Spectrum of centrosome autoantibodies in childhood varicella and post-varicella acute cerebellar ataxia.

Fritzler MJ, Zhang M, Stinton LM, Rattner JB - BMC Pediatr (2003)

Reactivity of rabbit antibodies to pericentrim on monkey cerebellum Indirect immunofluorescence of monkey cerebellum stained with rabbit antibodies to pericentrin (b,d). Cells believed to be Bergman glial cells (a,b) and an adjacent Purkinje cell (c,d) show intense staining of centrosomes. The nuclei of the reactive cells are counterstained with DAPI (a,c). Axonal staining by anti-pericentrin is observed as strands (b,d).
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Related In: Results  -  Collection

Show All Figures
getmorefigures.php?uid=PMC222907&req=5

Figure 4: Reactivity of rabbit antibodies to pericentrim on monkey cerebellum Indirect immunofluorescence of monkey cerebellum stained with rabbit antibodies to pericentrin (b,d). Cells believed to be Bergman glial cells (a,b) and an adjacent Purkinje cell (c,d) show intense staining of centrosomes. The nuclei of the reactive cells are counterstained with DAPI (a,c). Axonal staining by anti-pericentrin is observed as strands (b,d).
Mentions: Since unique reactivity with pericentrin was noted, we proceeded to determine the distribution of pericentrin in cerebellum tissue by IIF. We observed that pericentrin is expressed in cerebellum as evidenced by intense staining of centrosomes and less intense staining of neuronal axons (Figures 3,4). Cells stained by human sera and rabbit antibodies to pericentrin were found throughout the cerebellum including those in the nuclear and granular layers. This observation is consistent with evidence that, in addition to it being a component of centrosomes, pericentrin exists as particles in the cytoplasm [12]. We observed that some cells, particularly certain Purkinje cells, contain numerous particles and more than one centrosome (Figure 3) and strong reactivity was also found in adjacent cells that were consistent with the location and appearance of Bergman glial cells (Figure 4). These observations are consistent with earlier observations that Purkinje cells are polyploidy [32,33]. The observation that children with ataxia produce antibodies to centrosome proteins, including pericentrin, and that Purkinje cells are polyploid raises the question of the vulnerability of these cells to autoimmune attack. Although we have no direct evidence to substantiate this hypothesis, in paraneoplastic cerebellar degeneration where ataxia is a dominant clinical feature, anti-Purkinje cell antibodies (APCA or anti-Yo) are believed to be responsible for the Purkinje cell loss that accompanies the disease [34,35]. This is supported by observations that removal of the autoantibodies from the circulation of a paraneoplastic cerebellar degeneration patient provided improvement of cerebellar signs [36].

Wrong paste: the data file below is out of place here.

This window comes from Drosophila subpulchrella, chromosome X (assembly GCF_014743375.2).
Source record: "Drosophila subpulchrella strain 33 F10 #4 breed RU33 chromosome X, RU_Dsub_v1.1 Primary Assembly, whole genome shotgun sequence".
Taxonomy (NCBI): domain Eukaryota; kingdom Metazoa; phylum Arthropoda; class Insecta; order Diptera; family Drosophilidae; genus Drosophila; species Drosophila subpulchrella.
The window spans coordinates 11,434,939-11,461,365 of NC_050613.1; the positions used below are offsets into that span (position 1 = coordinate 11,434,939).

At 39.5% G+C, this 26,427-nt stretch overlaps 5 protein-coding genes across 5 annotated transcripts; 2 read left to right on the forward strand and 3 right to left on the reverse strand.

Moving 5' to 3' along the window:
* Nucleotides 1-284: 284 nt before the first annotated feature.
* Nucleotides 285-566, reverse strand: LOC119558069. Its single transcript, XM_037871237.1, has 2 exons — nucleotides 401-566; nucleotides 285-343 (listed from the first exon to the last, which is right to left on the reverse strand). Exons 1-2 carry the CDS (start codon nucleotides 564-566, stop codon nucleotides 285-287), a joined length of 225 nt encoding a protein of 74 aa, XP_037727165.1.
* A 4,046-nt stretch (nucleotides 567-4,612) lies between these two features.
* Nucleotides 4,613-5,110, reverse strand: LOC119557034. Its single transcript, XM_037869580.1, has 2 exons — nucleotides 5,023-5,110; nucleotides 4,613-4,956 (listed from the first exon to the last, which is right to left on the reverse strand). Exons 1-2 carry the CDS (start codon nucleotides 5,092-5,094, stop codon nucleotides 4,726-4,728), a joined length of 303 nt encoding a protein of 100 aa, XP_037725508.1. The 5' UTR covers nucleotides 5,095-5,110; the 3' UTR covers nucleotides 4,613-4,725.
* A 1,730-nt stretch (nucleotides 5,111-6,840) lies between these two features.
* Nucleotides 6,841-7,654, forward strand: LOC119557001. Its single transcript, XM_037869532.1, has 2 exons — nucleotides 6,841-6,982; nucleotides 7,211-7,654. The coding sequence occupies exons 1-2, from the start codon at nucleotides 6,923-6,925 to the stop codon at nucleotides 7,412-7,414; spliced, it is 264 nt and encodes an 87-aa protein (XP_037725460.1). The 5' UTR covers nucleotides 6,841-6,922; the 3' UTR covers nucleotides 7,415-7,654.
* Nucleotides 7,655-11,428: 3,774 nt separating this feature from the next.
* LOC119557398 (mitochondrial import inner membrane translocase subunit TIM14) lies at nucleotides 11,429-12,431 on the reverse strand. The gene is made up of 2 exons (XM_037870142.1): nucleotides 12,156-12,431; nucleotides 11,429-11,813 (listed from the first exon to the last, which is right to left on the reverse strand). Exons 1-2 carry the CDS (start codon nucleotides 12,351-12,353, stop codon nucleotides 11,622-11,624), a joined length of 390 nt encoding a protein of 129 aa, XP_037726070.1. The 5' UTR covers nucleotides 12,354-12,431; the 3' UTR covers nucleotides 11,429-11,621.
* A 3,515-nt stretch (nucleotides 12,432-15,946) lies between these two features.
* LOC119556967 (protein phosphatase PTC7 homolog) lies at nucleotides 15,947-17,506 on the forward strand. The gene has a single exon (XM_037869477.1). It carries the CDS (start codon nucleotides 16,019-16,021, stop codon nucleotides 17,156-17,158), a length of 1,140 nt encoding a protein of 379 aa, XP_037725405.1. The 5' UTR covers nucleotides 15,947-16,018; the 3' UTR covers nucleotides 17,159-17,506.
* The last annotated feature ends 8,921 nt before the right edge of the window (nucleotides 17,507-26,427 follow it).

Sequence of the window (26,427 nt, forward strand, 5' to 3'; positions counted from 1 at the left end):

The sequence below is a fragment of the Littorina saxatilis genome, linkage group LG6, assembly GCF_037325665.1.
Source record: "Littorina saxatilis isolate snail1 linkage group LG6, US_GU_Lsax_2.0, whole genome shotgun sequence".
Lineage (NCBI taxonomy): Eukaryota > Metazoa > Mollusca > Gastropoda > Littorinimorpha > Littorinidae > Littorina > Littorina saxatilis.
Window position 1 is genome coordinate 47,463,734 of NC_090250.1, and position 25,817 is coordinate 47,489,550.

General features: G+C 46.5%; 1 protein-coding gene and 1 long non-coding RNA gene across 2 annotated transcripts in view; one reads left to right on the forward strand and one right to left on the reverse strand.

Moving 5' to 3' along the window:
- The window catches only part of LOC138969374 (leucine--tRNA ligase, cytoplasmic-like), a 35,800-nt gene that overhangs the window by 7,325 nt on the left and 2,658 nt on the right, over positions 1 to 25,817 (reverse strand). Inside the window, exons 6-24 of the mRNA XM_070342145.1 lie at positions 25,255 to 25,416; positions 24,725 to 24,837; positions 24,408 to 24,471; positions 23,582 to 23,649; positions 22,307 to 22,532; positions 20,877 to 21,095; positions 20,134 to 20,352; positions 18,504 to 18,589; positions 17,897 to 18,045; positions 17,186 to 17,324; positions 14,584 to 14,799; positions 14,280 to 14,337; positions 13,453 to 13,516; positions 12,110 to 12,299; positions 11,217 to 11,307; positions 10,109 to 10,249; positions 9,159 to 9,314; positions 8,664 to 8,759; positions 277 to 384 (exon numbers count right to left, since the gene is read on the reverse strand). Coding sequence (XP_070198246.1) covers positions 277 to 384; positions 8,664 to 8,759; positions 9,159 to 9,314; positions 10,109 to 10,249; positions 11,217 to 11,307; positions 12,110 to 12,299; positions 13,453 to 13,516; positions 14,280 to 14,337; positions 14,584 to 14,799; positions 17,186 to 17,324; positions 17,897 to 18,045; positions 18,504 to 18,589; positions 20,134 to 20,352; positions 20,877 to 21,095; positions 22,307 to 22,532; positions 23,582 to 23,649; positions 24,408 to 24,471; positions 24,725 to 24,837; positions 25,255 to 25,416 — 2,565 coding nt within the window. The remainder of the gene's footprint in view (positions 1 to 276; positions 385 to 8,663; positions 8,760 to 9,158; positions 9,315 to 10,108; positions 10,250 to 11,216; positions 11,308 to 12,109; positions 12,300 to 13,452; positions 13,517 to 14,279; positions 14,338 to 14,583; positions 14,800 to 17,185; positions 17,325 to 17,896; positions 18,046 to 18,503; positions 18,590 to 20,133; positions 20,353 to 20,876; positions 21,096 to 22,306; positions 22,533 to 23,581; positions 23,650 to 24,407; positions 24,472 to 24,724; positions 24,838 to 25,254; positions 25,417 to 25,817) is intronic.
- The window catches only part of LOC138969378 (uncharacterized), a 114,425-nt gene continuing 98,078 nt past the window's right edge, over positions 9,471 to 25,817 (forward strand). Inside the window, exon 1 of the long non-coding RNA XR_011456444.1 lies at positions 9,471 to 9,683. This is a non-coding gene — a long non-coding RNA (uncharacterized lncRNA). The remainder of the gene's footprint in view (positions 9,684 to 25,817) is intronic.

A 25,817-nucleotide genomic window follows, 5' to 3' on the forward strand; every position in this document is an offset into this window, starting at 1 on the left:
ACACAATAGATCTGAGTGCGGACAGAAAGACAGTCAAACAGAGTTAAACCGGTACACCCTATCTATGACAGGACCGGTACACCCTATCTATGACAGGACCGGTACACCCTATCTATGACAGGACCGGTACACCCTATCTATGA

Bottom Line: Sera from children with post-varicella infections have autoantibodies that react with centrosomes in brain and tissue culture cells.IIF demonstrated that pericentrin is located in axons and centrosomes of cerebellar cells.This is the first study to show the antigen specificity of anti-centrosome antibodies in children with varicella.

View Article: PubMed Central - HTML - PubMed

Affiliation: Department of Medicine, Faculty of Medicine University of Calgary, 3330 Hospital Dr, NW, Calgary, AB T2N 4N1, Canada. fritzler@ucalgary.ca

ABSTRACT

Background: Sera from children with post-varicella infections have autoantibodies that react with centrosomes in brain and tissue culture cells. We investigated the sera of children with infections and post-varicella ataxia and related conditions for reactivity to five recombinant centrosome proteins: gammagamma-enolase, pericentrin, ninein, PCM-1, and Mob1.

Methods: Sera from 12 patients with acute post-varicella ataxia, 1 with post-Epstein Barr virus (EBV) ataxia, 5 with uncomplicated varicella infections, and other conditions were tested for reactivity to cryopreserved cerebellum tissue and recombinant centrosome proteins. The distribution of pericentrin in the cerebellum was studied by indirect immunofluorescence (IIF) using rabbit antibodies to the recombinant protein. Antibodies to phospholipids (APL) were detected by ELISA.

Results: Eleven of 12 children with post-varicella ataxia, 4/5 children with uncomplicated varicella infections, 1/1 with post-EBV ataxia, 2/2 with ADEM, 1/2 with neuroblastoma and ataxia, and 2/2 with cerebellitis had antibodies directed against 1 or more recombinant centrosome antigens. Antibodies to pericentrin were seen in 5/12 children with post-varicella ataxia but not in any of the other sera tested. IIF demonstrated that pericentrin is located in axons and centrosomes of cerebellar cells. APL were detected in 75% of the sera from children with post-varicella ataxia and 50% of children with varicella without ataxia and in none of the controls.

Conclusion: This is the first study to show the antigen specificity of anti-centrosome antibodies in children with varicella. Our data suggest that children with post-varicella ataxia have unique autoantibody reactivity to pericentrin.

Show MeSH
Related in: MedlinePlus